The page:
Students From Tufts, Moscow State To Discuss Arms Race
Feb. 19, 1988
MEDFORD, Mass. (AP) _ About 350 students from Tufts University will discuss the Cold War and nuclear arms race in a classroom session with undergraduate counterparts in the Soviet Union via television, the school said.
The March 5 teleconference is the first of three scheduled sessions between students from Tufts and Moscow State University in a jointly run course on the superpowers' arms buildup.
Tufts professor Martin J. Sherwin, course instructor and director of Tufts' Nuclear Age History and Humanities Center, said the project coincides with the rise of glasnost, Soviet leader Mikhail Gorbachev's policy of openness.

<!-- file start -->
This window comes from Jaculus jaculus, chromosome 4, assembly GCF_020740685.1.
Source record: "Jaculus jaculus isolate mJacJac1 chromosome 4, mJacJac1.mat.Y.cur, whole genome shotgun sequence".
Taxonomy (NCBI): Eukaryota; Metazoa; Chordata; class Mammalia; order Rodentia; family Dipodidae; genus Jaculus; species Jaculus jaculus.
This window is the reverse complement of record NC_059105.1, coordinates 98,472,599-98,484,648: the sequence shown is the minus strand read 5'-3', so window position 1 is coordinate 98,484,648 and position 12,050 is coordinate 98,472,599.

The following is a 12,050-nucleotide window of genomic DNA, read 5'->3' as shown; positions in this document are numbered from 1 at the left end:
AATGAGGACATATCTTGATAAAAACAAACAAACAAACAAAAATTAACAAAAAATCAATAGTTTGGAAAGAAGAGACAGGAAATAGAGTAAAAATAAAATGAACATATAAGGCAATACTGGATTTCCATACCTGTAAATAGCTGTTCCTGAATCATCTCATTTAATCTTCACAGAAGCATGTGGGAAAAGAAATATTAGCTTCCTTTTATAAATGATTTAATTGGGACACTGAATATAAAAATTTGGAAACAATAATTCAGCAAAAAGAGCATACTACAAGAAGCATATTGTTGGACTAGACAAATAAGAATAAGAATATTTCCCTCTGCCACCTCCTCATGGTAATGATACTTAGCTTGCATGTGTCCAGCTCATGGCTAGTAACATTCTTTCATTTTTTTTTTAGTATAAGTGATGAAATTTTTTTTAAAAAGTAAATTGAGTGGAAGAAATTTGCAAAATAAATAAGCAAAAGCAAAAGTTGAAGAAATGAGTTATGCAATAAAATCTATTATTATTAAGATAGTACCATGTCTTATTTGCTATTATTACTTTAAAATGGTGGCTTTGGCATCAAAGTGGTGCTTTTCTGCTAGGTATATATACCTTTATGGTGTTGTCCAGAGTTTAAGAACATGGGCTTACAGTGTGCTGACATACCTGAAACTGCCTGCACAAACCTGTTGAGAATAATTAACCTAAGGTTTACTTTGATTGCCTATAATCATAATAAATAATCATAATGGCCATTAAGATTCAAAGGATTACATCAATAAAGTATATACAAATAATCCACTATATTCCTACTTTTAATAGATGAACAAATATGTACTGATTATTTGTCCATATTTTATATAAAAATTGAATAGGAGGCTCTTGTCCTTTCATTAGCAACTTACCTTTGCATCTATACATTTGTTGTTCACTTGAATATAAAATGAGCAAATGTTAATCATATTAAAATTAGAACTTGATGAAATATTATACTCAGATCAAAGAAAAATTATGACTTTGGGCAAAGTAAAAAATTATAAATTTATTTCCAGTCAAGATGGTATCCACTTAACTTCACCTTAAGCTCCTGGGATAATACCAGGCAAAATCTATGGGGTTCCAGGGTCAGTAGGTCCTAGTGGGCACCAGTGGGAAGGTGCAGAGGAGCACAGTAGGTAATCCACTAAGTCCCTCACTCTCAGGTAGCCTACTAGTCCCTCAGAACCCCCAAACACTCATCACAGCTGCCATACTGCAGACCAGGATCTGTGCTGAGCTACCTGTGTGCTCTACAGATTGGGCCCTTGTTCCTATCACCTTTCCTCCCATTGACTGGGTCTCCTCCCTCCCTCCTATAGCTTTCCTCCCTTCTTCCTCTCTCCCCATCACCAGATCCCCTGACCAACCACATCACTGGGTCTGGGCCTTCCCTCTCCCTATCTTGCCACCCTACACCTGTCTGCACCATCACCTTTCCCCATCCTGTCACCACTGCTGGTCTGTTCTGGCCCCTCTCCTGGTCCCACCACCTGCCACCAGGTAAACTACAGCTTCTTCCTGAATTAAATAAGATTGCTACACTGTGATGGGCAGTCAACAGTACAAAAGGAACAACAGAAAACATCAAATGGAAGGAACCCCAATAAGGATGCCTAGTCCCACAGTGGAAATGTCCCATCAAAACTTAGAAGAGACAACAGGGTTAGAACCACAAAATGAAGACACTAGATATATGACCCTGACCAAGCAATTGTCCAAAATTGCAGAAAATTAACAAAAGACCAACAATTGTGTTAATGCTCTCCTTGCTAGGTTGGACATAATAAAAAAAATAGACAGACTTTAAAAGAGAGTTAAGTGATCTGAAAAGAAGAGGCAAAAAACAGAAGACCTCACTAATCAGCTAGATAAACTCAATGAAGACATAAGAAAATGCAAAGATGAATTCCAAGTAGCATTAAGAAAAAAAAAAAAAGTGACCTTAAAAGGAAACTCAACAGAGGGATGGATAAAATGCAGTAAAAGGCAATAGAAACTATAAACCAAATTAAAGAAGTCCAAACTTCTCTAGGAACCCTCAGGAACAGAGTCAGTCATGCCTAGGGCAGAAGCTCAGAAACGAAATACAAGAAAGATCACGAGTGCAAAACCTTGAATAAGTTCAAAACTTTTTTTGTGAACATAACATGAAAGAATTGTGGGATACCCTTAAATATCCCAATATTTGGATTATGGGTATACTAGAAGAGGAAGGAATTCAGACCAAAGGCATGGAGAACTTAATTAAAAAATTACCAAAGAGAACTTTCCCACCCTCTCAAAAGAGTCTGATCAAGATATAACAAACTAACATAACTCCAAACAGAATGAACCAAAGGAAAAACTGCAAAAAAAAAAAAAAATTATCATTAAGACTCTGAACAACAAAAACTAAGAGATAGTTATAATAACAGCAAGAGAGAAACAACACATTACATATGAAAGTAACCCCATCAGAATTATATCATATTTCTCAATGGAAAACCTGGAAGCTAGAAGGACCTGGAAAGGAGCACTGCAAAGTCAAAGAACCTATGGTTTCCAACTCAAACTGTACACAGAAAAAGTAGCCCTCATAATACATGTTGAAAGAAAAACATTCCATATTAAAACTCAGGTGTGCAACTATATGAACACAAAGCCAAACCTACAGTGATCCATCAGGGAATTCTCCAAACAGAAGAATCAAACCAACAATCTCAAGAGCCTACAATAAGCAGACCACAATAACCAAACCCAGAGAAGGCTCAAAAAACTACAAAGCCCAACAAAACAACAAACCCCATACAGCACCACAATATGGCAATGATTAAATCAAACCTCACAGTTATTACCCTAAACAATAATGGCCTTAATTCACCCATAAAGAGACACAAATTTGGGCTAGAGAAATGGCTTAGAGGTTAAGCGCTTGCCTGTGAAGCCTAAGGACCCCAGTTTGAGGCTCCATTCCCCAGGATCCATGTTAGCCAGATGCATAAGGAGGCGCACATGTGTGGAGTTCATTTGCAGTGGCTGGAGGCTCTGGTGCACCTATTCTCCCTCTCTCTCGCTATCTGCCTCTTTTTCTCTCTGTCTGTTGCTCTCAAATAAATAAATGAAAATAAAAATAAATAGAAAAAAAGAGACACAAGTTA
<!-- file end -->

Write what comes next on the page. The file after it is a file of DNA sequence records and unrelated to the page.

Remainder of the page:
''Given the new climate in the Soviet Union, this appears to be the right step at the right time,'' he said.
An American panel of historians and foreign policy experts is scheduled to discuss the arms race with a panel of Soviet counterparts.
''These programs will be lively discussions,'' Sherwin said. ''Panelists will be directed to engage in a dialogue rather than to present set pieces.''
Students will have an opportunity to question both countries' panelists, he added.
The first session will focus on the history of the nuclear age, including the consequences of the U.S. bombing of Hiroshima and Nagasaki in World War II, the first United Nations' arms control debates and the origins of the Cold War, Sherwin said.
The 1962 Cuban missile crisis and current nuclear policy issues - including the U.S. Strategic Defense Initiative program, the Geneva arms talks and the December signing of an intermediate range missile reduction treaty - will be discussed at April 9 and April 30 sessions.